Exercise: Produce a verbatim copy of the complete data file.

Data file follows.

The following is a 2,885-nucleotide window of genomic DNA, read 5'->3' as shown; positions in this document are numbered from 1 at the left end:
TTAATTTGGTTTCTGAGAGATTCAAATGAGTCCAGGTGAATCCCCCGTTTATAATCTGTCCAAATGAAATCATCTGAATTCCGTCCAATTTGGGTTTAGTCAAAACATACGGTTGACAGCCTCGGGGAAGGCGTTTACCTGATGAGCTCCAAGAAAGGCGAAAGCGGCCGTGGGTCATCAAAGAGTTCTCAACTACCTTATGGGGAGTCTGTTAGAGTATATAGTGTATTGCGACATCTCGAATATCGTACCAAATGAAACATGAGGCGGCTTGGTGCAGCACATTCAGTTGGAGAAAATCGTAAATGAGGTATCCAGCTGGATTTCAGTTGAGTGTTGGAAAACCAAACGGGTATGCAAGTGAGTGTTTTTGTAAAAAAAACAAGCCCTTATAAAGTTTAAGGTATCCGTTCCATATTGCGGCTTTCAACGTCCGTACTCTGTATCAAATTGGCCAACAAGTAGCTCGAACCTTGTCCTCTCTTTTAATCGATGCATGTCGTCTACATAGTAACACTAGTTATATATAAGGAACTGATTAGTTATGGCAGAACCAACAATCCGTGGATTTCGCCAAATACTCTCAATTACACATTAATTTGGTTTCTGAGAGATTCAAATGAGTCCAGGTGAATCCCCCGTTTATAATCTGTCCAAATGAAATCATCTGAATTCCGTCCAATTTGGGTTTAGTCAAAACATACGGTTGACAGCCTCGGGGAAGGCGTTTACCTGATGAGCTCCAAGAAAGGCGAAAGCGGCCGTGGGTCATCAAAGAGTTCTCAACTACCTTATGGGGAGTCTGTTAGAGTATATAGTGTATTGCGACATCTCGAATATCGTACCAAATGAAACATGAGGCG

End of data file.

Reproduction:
The following is a 2,885-nucleotide window of genomic DNA, read 5'->3' as shown; positions in this document are numbered from 1 at the left end:
TTAATTTGGTTTCTGAGAGATTCAAATGAGTCCAGGTGAATCCCCCGTTTATAATCTGTCCAAATGAAATCATCTGAATTCCGTCCAATTTGGGTTTAGTCAAAACATACGGTTGACAGCCTCGGGGAAGGCGTTTACCTGATGAGCTCCAAGAAAGGCGAAAGCGGCCGTGGGTCATCAAAGAGTTCTCAACTACCTTATGGGGAGTCTGTTAGAGTATATAGTGTATTGCGACATCTCGAATATCGTACCAAATGAAACATGAGGCGGCTTGGTGCAGCACATTCAGTTGGAGAAAATCGTAAATGAGGTATCCAGCTGGATTTCAGTTGAGTGTTGGAAAACCAAACGGGTATGCAAGTGAGTGTTTTTGTAAAAAAAACAAGCCCTTATAAAGTTTAAGGTATCCGTTCCATATTGCGGCTTTCAACGTCCGTACTCTGTATCAAATTGGCCAACAAGTAGCTCGAACCTTGTCCTCTCTTTTAATCGATGCATGTCGTCTACATAGTAACACTAGTTATATATAAGGAACTGATTAGTTATGGCAGAACCAACAATCCGTGGATTTCGCCAAATACTCTCAATTACACATTAATTTGGTTTCTGAGAGATTCAAATGAGTCCAGGTGAATCCCCCGTTTATAATCTGTCCAAATGAAATCATCTGAATTCCGTCCAATTTGGGTTTAGTCAAAACATACGGTTGACAGCCTCGGGGAAGGCGTTTACCTGATGAGCTCCAAGAAAGGCGAAAGCGGCCGTGGGTCATCAAAGAGTTCTCAACTACCTTATGGGGAGTCTGTTAGAGTATATAGTGTATTGCGACATCTCGAATATCGTACCAAATGAAACATGAGGCG